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December 19, 2008

Taking a Sharpie to Your List



No offense, but I'm crossing your name off my list with a big black Sharpie.

I'm not crossing you out of my life—just off my list.

It's not crossing you off because you're unimportant or because I don't care or because I don't think you're cool.

Blackening your name off isn't easy for me, but I've got to do it.

It's not you; it's me.

And I'm not superwoman.

Sorry, but I've got to do this?

Screech? (Sound of Sharpie on paper.)

This one-sided dialogue was repeated in various forms in my mind throughout a revolutionary hour I spent with a blue index card, a pencil, and a big, bad, black Sharpie.

Before that hour, my life looked a bit like this:

There were the various groups I was already a part of: a book club, a ministry group, a home group, a Sunday-school-class group, and a few various committees peppered in here and there. Then there were the groups I felt interested in joining or guilty about not participating in or somewhat pressured to be a part of: Wednesday morning women's Bible study, a mentoring program at church, three more committees and ministry groups at church, and various parent volunteer groups at my kids' schools.

There were also all sorts of various relationships I was trying to maintain: "outreach" relationships with neighbors, relatives, friends, international students, and a regular Jehovah's Witness door-to-door visitor. Then of course there were the close friends who live far away in Portland and Boulder and Istanbul and Grand Rapids and Chicago. Then there were the Christian friends who are close by, from my present church, from my old church, from MOPS, from book club, from here, there, and everywhere. Then of course my family: my husband, my son, my daughter, my sister, my brother, my sisters- and brothers-in-law, my nieces, my parents, my parents-in-law, my aunts and uncles, and my fabulous 17-year-old cousin. Oh, and there were the people I'm trying to invest in and encourage, like the newlywed couple we go on double-dates with, the single mom I'm encouraging, the new Christian I studied the Bible with at Starbucks on occasional Friday mornings, the mom-friends who I swapped parenting advice with and, well, trust me, I could go on and on.

And along with groups and relationships, there were spiritual growth habits, exercise goals, personal aspirations, various other neglected hobbies, work commitments, and household tasks. I felt like Bilbo Baggins when he told Gandalf, "I feel...thin. Sort of stretched, like...butter scraped over too much bread."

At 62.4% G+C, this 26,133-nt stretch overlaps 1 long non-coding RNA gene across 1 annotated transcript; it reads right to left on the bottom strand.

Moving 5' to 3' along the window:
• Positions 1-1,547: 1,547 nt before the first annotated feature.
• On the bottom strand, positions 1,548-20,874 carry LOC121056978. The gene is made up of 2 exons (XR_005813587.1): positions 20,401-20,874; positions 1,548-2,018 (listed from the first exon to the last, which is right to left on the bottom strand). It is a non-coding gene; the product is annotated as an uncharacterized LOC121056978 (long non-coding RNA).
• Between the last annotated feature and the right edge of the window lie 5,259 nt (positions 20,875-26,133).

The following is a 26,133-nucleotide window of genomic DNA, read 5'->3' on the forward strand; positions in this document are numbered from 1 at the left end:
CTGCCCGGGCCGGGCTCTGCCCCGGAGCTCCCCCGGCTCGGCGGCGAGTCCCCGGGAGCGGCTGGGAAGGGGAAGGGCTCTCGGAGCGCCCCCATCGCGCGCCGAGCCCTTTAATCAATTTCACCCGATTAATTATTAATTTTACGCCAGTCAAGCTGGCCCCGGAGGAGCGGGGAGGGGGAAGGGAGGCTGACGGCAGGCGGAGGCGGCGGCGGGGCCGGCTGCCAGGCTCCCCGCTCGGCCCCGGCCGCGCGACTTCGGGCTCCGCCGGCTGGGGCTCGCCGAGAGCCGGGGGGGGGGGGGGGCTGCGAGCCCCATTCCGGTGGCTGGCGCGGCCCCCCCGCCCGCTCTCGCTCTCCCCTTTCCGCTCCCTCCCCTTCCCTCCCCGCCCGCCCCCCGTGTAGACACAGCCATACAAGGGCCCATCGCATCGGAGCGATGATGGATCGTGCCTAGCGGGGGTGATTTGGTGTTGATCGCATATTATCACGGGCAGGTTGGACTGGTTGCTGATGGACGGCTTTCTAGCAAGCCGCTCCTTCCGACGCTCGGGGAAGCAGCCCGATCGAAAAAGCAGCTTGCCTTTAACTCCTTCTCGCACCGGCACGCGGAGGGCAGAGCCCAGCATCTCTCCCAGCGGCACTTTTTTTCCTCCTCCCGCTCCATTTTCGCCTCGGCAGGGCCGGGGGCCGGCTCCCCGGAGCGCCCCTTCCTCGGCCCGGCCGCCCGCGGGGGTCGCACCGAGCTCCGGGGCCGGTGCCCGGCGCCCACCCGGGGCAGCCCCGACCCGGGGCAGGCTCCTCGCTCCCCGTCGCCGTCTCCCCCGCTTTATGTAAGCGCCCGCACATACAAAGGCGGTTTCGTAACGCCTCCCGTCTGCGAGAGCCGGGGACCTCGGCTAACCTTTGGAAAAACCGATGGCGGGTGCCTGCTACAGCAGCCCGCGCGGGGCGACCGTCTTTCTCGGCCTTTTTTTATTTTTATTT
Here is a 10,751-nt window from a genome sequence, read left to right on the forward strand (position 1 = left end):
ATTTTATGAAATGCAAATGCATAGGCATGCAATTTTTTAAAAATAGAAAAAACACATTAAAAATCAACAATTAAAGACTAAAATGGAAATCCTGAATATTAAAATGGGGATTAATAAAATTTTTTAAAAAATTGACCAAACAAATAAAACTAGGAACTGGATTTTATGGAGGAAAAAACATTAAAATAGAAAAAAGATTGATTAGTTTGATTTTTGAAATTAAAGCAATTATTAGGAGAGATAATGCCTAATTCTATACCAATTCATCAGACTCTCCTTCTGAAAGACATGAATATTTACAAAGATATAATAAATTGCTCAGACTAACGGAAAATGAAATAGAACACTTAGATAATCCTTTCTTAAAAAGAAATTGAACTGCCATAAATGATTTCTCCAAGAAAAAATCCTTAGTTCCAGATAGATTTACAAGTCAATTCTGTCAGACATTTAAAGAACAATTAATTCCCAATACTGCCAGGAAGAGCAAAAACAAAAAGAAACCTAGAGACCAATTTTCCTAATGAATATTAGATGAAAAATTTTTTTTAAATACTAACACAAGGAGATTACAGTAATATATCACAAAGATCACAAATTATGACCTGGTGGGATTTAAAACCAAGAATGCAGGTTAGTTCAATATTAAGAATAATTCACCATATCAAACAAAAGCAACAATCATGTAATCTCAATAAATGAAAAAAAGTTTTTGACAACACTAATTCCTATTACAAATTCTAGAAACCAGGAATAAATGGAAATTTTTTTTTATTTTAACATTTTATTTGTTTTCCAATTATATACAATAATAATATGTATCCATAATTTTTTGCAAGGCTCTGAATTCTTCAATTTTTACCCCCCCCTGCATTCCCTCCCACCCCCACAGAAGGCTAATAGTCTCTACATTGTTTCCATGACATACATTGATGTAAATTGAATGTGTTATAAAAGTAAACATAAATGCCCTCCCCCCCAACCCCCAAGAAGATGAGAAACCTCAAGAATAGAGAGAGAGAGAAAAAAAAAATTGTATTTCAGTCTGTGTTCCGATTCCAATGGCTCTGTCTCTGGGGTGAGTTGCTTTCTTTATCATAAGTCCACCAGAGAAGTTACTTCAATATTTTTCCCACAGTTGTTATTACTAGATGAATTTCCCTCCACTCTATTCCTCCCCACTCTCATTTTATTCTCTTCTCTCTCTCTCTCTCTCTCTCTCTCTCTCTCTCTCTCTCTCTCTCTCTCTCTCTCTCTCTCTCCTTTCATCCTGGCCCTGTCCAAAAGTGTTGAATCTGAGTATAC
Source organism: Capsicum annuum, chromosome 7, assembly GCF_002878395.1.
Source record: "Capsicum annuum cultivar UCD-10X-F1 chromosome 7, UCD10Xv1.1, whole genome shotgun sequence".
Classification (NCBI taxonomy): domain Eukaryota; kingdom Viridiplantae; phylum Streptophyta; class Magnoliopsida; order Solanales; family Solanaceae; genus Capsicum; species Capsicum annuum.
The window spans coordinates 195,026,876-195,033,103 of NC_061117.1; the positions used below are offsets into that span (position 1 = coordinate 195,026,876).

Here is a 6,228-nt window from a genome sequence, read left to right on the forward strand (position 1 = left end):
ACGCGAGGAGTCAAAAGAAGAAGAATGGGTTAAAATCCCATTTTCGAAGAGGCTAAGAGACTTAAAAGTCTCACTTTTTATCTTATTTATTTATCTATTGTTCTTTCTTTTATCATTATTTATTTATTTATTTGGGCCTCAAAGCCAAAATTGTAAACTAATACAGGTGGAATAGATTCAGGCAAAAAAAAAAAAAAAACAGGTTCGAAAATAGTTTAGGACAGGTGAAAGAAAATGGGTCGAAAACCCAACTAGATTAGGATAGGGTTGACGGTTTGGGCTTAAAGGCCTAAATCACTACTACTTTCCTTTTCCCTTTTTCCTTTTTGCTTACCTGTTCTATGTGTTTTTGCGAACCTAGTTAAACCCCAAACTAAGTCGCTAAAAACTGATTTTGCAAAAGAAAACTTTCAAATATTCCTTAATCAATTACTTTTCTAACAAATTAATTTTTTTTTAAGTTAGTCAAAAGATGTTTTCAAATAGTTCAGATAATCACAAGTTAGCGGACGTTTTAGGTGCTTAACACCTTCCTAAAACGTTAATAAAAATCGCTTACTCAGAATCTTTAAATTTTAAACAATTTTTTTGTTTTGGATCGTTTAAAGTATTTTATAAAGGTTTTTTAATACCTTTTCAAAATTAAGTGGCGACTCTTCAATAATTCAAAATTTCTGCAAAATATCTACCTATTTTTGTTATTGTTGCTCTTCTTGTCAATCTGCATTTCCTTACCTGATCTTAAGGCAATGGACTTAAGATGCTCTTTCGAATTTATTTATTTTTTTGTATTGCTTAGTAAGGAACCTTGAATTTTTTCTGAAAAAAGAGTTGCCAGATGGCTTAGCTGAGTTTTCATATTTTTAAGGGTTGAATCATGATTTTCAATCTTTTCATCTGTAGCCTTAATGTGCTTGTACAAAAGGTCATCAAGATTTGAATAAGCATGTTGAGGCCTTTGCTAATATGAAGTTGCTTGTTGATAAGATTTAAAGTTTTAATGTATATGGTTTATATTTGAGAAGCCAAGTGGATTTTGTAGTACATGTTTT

Ignatius of Loyola outlined the spiritual practice of examen or "examination of conscience" in his Spiritual Exercises written in 1522-1524. In essence, examen is the habit of prayerfully reflecting, with God's help, on your thoughts and actions during a given period of time and considering how your life matches up with what God desires for you. Christians from various traditions throughout the centuries have practiced the habit of examen in various forms, from formal Ignatian prayers to John Wesley's brutal accountability questions to simple private reflection on the life-giving and death-dealing moments of one's day.

I knew I needed to assess more than one day. I needed to look with God at my pattern of living over weeks and months and years. I knew that rather than living with purpose, I was aiming for hundreds of targets and missing most of them. Rather than living richly, I was left spiritually and emotionally poor. Rather than enjoying deep and meaningful relationships, I'd become thin, listless butter.

Hence, the appointment with the Sharpie for some lifestyle-examen.

I filled that card with every commitment I've got, every person I'm trying to care for and encourage, every task or person I feel guilty about not attending to, and every dream I'm neglecting. I jam-packed every centimeter of that poor little card. And then I sighed.

And then I prayed.

"Lord, help me," I prayed. "Help me get a grip. Help me get a grip, first, on my outrageously huge view of myself. (I am not Atlas, nor do I want to be!) Then help me see your vision for my life and grasp onto it.

"Then Lord, help me loosen my grip on all those other things I'm holding on to and trying to do but just, well, just can't."

And after some prayer and after some silent staring and after quite a bit of inner wrestling with self-imposed guilt, I put that Sharpie to work.

I crossed several commitments and goals off that list. (That wasn't so hard.)

But then I literally crossed several people off that list. (That was hard. It felt very mean.)

But that blacked, blotchy, barely legible card became a target for me. A clear, defined target to focus on that freed me to obey and follow God's leading rather than chasing after all my own notions of what it means to serve him and live life.

So if I crossed you off my list, I'm sorry. You'll never know you got crossed out because I'll still be kind and I'll still enjoy being with you and I'll still meet you for coffee if you ask.

But I'm called by God to invest my energies elsewhere.

And if that's fine with him, it's fine with me.

Related Tags: acceptance, busyness, confession, over-commitment, spiritual disciplines

Comments


Well said, sister. I'll be breaking out my own Sharpie momentarily.

I also appreciate how God gives us natural breaks to evaluate life and make decisions about where to pour our energies. I can't help but think of the yearly New Year's resolutions ritual. How many of those stick? Some, sure, but not many. And then there are the physical breaks that force you to evaluate your commitments, i.e. moving to Kenya... or Beirut. :-)

The bottom line is that God doesn't call us to be everything to everyone. We can't. We're not able because we're not God. So I have to ask: WHY, WHY, WHY do we try to do that? I think it's time to feel the freedom to say, "Thank you, but NO." God calls us to be disciples, not doormats.